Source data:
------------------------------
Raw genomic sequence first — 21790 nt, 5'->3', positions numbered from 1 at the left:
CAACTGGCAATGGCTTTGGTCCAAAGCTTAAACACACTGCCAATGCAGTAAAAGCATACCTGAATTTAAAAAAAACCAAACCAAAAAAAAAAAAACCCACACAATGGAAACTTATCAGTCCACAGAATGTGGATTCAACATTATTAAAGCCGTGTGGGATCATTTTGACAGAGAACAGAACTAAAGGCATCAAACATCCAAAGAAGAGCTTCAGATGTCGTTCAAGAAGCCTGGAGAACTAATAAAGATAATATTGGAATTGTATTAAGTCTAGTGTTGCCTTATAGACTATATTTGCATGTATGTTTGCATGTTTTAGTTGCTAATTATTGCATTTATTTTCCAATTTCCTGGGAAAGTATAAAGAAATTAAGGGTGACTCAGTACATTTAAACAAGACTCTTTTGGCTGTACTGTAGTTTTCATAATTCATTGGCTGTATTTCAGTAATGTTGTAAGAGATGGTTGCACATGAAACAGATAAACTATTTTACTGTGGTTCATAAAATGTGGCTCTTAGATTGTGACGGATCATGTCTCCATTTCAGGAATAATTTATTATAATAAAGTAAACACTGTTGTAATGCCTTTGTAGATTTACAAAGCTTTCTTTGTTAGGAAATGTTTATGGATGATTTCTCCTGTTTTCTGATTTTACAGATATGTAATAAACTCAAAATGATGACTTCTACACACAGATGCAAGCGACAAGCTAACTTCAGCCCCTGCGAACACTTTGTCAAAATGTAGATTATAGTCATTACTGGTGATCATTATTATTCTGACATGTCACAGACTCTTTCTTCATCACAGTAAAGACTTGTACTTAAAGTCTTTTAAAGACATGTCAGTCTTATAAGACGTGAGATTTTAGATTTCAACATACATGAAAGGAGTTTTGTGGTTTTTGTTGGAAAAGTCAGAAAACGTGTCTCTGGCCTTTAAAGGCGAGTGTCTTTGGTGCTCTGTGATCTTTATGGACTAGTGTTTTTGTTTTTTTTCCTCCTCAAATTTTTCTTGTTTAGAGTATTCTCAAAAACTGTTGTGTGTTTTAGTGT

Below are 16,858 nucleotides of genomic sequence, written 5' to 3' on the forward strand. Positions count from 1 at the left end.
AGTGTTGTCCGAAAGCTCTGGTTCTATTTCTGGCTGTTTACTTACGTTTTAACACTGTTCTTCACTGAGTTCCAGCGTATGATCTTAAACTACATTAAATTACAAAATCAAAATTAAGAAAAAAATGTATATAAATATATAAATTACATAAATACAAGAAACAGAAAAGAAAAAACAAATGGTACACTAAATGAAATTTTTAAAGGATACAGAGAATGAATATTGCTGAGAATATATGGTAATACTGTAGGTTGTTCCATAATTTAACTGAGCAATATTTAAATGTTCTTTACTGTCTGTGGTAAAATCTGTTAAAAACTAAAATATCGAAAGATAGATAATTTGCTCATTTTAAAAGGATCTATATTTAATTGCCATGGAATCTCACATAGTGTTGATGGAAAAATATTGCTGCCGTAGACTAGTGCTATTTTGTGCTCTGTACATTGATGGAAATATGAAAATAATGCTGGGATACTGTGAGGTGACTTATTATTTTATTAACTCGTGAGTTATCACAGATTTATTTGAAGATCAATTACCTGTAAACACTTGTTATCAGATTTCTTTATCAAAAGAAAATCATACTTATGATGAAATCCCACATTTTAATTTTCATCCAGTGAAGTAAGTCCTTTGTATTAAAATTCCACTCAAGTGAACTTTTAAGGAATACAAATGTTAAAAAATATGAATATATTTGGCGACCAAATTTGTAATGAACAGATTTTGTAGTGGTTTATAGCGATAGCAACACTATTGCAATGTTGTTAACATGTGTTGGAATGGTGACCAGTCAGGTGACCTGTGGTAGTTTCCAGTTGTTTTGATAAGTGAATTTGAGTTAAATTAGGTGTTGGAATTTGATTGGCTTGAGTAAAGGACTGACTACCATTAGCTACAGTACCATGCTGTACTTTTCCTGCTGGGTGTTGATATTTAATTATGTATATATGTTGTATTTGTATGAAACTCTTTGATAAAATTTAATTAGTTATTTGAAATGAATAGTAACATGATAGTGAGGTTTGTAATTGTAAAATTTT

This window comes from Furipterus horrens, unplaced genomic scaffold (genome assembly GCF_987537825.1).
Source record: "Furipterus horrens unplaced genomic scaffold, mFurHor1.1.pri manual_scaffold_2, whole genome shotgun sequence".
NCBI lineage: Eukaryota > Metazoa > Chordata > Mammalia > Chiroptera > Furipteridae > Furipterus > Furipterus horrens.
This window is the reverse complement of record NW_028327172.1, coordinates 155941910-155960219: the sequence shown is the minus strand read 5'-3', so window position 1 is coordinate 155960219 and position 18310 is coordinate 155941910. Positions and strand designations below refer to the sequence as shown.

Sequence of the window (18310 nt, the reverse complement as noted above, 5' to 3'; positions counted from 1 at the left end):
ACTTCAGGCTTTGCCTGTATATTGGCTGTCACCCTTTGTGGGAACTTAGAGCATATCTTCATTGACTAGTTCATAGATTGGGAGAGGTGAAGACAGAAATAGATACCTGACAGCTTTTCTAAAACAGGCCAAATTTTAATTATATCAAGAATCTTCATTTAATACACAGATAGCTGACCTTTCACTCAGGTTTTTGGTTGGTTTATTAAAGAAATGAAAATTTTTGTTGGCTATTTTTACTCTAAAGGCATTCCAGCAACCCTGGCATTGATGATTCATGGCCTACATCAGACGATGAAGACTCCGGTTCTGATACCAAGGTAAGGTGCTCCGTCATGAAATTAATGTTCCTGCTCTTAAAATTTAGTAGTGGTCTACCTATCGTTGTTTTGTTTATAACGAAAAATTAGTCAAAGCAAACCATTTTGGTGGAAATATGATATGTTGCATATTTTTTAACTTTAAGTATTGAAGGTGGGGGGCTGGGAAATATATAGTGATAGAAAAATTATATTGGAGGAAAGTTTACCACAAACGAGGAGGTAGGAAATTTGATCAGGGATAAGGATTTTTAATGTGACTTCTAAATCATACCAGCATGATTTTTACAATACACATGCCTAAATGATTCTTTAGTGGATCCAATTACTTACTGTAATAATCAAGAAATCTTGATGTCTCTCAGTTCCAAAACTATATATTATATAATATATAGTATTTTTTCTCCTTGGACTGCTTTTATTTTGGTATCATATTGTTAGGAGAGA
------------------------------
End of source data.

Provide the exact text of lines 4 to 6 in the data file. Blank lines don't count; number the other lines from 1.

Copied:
AGTGTTGTCCGAAAGCTCTGGTTCTATTTCTGGCTGTTTACTTACGTTTTAACACTGTTCTTCACTGAGTTCCAGCGTATGATCTTAAACTACATTAAATTACAAAATCAAAATTAAGAAAAAAATGTATATAAATATATAAATTACATAAATACAAGAAACAGAAAAGAAAAAACAAATGGTACACTAAATGAAATTTTTAAAGGATACAGAGAATGAATATTGCTGAGAATATATGGTAATACTGTAGGTTGTTCCATAATTTAACTGAGCAATATTTAAATGTTCTTTACTGTCTGTGGTAAAATCTGTTAAAAACTAAAATATCGAAAGATAGATAATTTGCTCATTTTAAAAGGATCTATATTTAATTGCCATGGAATCTCACATAGTGTTGATGGAAAAATATTGCTGCCGTAGACTAGTGCTATTTTGTGCTCTGTACATTGATGGAAATATGAAAATAATGCTGGGATACTGTGAGGTGACTTATTATTTTATTAACTCGTGAGTTATCACAGATTTATTTGAAGATCAATTACCTGTAAACACTTGTTATCAGATTTCTTTATCAAAAGAAAATCATACTTATGATGAAATCCCACATTTTAATTTTCATCCAGTGAAGTAAGTCCTTTGTATTAAAATTCCACTCAAGTGAACTTTTAAGGAATACAAATGTTAAAAAATATGAATATATTTGGCGACCAAATTTGTAATGAACAGATTTTGTAGTGGTTTATAGCGATAGCAACACTATTGCAATGTTGTTAACATGTGTTGGAATGGTGACCAGTCAGGTGACCTGTGGTAGTTTCCAGTTGTTTTGATAAGTGAATTTGAGTTAAATTAGGTGTTGGAATTTGATTGGCTTGAGTAAAGGACTGACTACCATTAGCTACAGTACCATGCTGTACTTTTCCTGCTGGGTGTTGATATTTAATTATGTATATATGTTGTATTTGTATGAAACTCTTTGATAAAATTTAATTAGTTATTTGAAATGAATAGTAACATGATAGTGAGGTTTGTAATTGTAAAATTTT

This window comes from Furipterus horrens, unplaced genomic scaffold (genome assembly GCF_987537825.1).
Source record: "Furipterus horrens unplaced genomic scaffold, mFurHor1.1.pri manual_scaffold_2, whole genome shotgun sequence".